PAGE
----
Pretty bullet bra!

Pretty bullet bra!

Hello my Swimwear and Lingerie Friends.

Happy Thursday!!! Almost the weekend and if you’re Canadian then it’s almost a loooong weekend. Gobble, Gobble, Turkey time!!!

Wow, I can't believe it's already Thanksgiving!!! Holy crap time flies when you're having fun!

Wow, I can't believe it's already Thanksgiving!!! Holy crap time flies when you're having fun!

In honour of Canadian Thanksgiving, I thought I would devote this post to giving thanks for the miracle that is elastic. It’s a little thing, but when it comes to lingerie, it’s everything!!!

Stretching fabric

Stretching fabric

After all, if fabric didn’t stretch, then there are entire categories of lingerie that wouldn’t exist. I’m thinking of thongs, the modern bra, hosiery would still be in the fully formed stage and unable to grow and accommodate size fluctuations… Wow, it would be like pioneer times all over again. THE HORROR!

Medieval Undies- Huh, well actually these don't seem too bad, now do they?

Medieval Undies- Huh, well actually these don't seem too bad, now do they?

Not to mention that activities like pole dancing, yoga and gymnastics would have been impossible without stretchy materials.

Try this in medieval undies and you're risking a serious wardrobe malfunction!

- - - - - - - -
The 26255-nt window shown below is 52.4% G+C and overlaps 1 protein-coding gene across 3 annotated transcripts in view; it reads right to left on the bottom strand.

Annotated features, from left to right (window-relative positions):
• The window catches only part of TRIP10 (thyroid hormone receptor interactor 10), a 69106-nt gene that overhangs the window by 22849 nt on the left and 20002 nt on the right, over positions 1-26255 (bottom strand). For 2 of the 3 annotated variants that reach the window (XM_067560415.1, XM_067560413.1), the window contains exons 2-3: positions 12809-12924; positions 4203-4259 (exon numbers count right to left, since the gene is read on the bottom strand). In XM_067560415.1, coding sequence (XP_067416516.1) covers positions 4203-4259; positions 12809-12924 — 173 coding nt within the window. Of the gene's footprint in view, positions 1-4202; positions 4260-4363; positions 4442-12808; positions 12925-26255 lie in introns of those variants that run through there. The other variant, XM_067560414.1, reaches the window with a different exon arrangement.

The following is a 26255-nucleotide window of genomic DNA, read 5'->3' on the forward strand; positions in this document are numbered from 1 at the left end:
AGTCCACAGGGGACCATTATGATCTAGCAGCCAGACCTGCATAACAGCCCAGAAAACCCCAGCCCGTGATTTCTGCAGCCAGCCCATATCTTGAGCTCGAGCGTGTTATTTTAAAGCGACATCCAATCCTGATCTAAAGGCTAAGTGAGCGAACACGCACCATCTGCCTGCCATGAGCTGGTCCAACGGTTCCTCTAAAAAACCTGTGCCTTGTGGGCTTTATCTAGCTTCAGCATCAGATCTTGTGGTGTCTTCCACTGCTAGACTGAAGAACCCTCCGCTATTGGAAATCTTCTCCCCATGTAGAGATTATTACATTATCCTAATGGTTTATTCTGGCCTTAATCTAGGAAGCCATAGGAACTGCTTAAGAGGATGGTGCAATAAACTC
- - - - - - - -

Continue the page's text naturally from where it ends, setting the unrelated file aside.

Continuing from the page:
Try this in medieval undies and you're risking a serious wardrobe malfunction!

These daring little beauties are styles from 1913.

Ya, these aren't really doing it for me... I like a bit of support to lift and separate, these don't appear to have that function

Ya, these aren't really doing it for me... I like a bit of support to lift and separate, these don't appear to have that function

I guess I’d be driven to drink too if I had to wear twenty yards of fabric UNDER my clothes. Good grief… these ladies certainly had the whole modesty thing down pat didn’t they?

They are toasting to the dream of underwear that doesn't take an hour to put on!

They are toasting to the dream of underwear that doesn't take an hour to put on!

Let’s take a brief little tour through the history of elasticizing fabric and maybe then the lowly elastic will finally get the reverence it’s due. Frankly, I’m ready to raise a beer to it right now, for letting me walk around with out being bound head to toe in muslin.

Yay for stretchy undies!!!

Yay for stretchy undies!!!

First, we’ll zip on over to wisegeek for a brief definition and intro to elasticized fabric: “When the word elastic is used as a noun, it refers to a stretchy material or an item made with this pliable substance. Bands made of it are most frequently prepared by weaving together strands of rubber, latex, or other flexible material that can return to its original shape after being stretched or extended. Elastic is most commonly used in clothing, for example, to provide support in undergarments such as girdles or bras.”

Without stretch-ability that bra strap and band aren't as comfy!

Without stretch-ability that bra strap and band aren't as comfy!